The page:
the QOS argument has been debated for years. Personally, I think increasing network capacity solves most QOS problems but one could allow the user to select a quality of service without revealing the nature of content. In fact, the IP packets have markers for “speed”, “reliability” and “low delay” although, to be honest, these bits are not used much because their interpretation is not uniform across all the networks of the Internet.

I appreciate your time and thank you very much for your kind words during your visit to our country.

Kind Regards,


  • De: José Huerta
  • Para: Vint Cerf

El jueves 12 de abril de 2012 a las 8:15, Vint Cerf escribió:
2. In your opinion, does this independence from infrastructure (if you agree on professor Wu’s vision) makes all privately generated data ‘untouchable’ by the infrastructure holders (Backbones, ISPs, etc.)?

I think it should be and you can enforce this by end-to-end encryption.

But, as a general principle, infrastructure holders can’t manage IP packets as an ordinary person can’t make use (or manage) of private property even if that property isn’t secured or protected?

I personally see this as an ownership problem: who owns each individual part of the communication that’s made possible by the Internet?. The content of each package (in the abstract) is owned by its creator (The Cerfs, the Huertas, the Googles or the Facebooks), land lines, satellite links, routers, servers… are owned by backbones or ISPs, but the actual “envelope”, TCP itself isn’t owned by any particular person, which makes this management something like a force driven activity more than legitimate owner activity.

So, even when end-to-end encryption will solve most of this problems (not sure if this encryption can bypass Network Management or QoS practices), should Governments enforce this natural neutrality of TCP at this level, entering the “force driven” business of trying to keep ISPs from messing with each package as they don’t have any property or ownership rights over them?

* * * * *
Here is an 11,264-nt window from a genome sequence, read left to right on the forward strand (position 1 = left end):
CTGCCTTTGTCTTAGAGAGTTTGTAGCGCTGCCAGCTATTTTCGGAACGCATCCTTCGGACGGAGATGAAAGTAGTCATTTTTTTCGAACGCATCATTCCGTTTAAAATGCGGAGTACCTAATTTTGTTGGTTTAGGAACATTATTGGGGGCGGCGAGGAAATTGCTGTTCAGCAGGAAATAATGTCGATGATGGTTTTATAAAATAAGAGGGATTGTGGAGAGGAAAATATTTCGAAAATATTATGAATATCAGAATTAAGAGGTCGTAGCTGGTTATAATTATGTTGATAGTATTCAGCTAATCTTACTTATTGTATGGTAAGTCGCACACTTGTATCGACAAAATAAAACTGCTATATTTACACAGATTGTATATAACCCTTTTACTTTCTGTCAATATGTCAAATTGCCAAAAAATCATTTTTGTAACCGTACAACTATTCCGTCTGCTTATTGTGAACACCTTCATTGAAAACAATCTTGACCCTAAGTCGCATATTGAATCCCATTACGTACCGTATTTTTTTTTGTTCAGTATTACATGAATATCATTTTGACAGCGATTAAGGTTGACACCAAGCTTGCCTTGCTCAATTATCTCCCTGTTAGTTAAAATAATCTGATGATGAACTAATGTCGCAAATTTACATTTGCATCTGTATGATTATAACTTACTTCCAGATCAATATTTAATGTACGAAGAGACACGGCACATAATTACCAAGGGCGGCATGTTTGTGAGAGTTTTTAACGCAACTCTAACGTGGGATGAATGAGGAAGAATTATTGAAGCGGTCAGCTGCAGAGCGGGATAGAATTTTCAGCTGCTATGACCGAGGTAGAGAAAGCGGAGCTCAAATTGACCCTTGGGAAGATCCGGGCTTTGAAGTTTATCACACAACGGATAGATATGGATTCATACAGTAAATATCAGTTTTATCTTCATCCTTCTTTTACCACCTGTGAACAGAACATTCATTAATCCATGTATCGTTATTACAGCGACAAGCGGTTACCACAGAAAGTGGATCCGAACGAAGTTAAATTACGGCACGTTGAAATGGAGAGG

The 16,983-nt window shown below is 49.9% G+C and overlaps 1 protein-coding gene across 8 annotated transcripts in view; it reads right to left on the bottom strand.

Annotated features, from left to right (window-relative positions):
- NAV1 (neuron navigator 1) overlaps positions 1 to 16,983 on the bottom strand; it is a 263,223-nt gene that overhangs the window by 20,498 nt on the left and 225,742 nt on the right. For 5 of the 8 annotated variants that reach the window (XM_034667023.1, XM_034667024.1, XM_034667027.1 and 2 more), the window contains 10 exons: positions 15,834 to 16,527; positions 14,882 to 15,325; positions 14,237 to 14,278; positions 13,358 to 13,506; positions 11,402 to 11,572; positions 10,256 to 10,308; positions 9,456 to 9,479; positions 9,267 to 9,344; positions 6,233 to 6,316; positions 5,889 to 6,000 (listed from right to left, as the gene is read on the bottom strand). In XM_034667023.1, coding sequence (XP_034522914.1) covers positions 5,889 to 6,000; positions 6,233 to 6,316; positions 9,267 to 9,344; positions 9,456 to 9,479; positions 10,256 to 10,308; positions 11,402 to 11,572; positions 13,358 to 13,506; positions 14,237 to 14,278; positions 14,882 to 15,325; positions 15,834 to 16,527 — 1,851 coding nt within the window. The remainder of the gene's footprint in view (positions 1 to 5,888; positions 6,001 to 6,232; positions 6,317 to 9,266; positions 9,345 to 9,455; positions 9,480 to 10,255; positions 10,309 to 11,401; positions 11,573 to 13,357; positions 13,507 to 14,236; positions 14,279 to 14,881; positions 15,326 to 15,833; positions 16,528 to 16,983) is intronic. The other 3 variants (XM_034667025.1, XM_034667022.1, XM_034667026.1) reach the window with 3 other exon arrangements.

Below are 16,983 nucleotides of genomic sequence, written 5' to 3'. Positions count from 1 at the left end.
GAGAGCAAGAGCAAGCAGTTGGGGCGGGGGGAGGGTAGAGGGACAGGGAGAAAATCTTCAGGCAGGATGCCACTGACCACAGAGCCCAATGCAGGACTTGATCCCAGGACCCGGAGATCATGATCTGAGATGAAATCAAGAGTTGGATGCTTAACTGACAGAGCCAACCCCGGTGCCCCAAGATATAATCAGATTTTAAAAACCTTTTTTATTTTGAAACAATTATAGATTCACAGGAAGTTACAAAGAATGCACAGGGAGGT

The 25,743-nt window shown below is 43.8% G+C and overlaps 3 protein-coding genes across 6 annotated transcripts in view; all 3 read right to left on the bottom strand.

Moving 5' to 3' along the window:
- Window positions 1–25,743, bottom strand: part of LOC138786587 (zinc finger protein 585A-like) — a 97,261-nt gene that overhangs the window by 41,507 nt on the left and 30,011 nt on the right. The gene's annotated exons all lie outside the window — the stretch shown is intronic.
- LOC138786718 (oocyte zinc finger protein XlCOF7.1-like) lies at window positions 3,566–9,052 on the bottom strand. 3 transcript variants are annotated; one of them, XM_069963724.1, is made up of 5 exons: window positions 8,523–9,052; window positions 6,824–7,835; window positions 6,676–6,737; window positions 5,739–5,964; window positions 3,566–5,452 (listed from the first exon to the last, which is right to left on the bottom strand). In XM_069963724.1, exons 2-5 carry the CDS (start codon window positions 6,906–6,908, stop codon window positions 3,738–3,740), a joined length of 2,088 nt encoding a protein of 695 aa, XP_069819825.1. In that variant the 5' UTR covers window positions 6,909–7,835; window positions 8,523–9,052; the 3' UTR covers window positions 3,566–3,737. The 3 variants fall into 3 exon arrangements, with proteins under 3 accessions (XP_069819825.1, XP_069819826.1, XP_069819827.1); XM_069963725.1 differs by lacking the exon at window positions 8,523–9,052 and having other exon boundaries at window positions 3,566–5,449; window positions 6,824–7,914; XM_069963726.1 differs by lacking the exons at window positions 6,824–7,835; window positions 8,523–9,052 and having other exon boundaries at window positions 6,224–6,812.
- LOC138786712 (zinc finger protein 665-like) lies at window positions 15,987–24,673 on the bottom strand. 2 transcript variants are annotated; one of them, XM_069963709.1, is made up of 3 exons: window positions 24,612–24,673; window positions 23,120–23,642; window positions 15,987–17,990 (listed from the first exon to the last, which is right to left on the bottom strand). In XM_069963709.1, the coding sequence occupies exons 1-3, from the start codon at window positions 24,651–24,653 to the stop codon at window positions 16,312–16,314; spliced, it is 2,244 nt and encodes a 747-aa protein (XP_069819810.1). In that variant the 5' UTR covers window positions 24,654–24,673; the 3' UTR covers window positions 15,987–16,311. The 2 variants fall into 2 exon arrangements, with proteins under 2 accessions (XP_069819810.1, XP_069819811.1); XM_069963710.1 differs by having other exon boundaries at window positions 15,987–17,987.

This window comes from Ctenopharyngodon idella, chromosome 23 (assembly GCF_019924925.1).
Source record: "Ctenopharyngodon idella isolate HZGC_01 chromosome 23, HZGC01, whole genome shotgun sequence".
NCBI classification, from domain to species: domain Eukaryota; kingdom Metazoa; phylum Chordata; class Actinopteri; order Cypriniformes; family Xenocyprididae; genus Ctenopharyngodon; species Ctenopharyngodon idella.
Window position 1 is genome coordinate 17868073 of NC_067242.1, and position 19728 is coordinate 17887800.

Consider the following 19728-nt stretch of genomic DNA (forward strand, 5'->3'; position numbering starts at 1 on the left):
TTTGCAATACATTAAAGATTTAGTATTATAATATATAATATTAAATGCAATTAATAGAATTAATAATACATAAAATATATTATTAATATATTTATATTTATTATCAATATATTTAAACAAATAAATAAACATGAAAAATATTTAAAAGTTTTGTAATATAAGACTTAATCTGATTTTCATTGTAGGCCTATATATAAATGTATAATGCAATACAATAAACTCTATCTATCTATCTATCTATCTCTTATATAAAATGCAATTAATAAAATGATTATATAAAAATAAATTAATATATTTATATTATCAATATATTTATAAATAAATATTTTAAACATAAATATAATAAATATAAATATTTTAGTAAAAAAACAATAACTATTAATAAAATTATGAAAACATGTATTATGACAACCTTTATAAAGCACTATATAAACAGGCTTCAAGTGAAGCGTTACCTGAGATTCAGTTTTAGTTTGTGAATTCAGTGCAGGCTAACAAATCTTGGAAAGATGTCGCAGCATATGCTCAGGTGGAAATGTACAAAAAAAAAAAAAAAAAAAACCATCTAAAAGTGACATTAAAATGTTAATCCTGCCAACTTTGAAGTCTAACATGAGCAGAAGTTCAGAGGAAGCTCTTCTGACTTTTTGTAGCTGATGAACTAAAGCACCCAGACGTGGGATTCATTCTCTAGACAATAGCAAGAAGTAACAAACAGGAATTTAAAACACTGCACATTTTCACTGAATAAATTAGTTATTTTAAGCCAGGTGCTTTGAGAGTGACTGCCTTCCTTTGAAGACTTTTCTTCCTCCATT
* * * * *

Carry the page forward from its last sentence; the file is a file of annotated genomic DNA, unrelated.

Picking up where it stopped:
Thank you very much Mr. Cerf! I really appreciate this.


  • De: Vint Cerf
  • Para: José Huerta

ISPs and other infrastructure providers have a right to manage traffic to protect resources; they should not be able to use their facilities for anti-competitive purposes. Even with encrypted traffic, the infrastructure provider has to be able to deal with routing and flow or congestion control. What they do not have is a “right” to the ocntent unless it is produced by them or under their auspices. The terms and conditions of production would have to give them rights, before an infrastructure provider could lay claim to content.

vint


  • De: José Huerta
  • Para: Vint Cerf

But in this case, where ISPs have the right to deal with congestion (which you said could be solved by increasing network capacity, subject that opens a whole new discussion about cost efficiency), they tend to create anti-competitive scenarios mostly against their own competition, but also and even more common, between content providers. For example, http direct file download services versus p2p file download services, being the second injured by ISPs anti-congestion measures and unable to compete with the first since their traffic is being shaped at will by the ISP.

Recently we had a publicly criticized case where Telefónica (spanish ISP and backbone that operates in Chile) published their network management policy, according to mandate on the net neutrality law. They openly stated that Megaupload’s traffic is being capped during peak hours. They also pointed megaupload as “a protocol” (not a service), meaning that all http direct download services are being managed for anti-congestion, wich again opens a theorical discussion about the actual capability of an ISP to control traffic for the whole universe of a particular type of content providers.

There are two injured parties in this scheme: Users which can’t access or have a lower quality access to content; and also content providers who can’t operate because ISPs are applying measures to protect their business model.

So, protection against anti-competitive purposes is a wanted good, but it can’t be restricted only to ISPs business, it must protect also content providers against artificial anti-congestion measures that certainly affects their business.

Do you think this is a valid approach to judge network management policies and Government’s role in protection of network neutrality?


  • De: Vint Cerf
  • Para: José Huerta

i think it is important to assure that network management strategies are not biased for competitive reasons. Comcast was shutting off BitTorrent based on protocol. They have since changed tactics and, in times of congestion, they meter traffic according to the traffic class subscribers are paying for.

v


  • De: José Huerta
  • Para: Vint Cerf

Thank you very much Mr. Cerf. I really enjoyed this e-mail exchange and is really helpful for our work. Do I have permission to quote you in our paper?

Thank you very much again for your time!
Kind Regards


  • De: Vint Cerf
  • Para: José Huerta

yes, feel free to quote.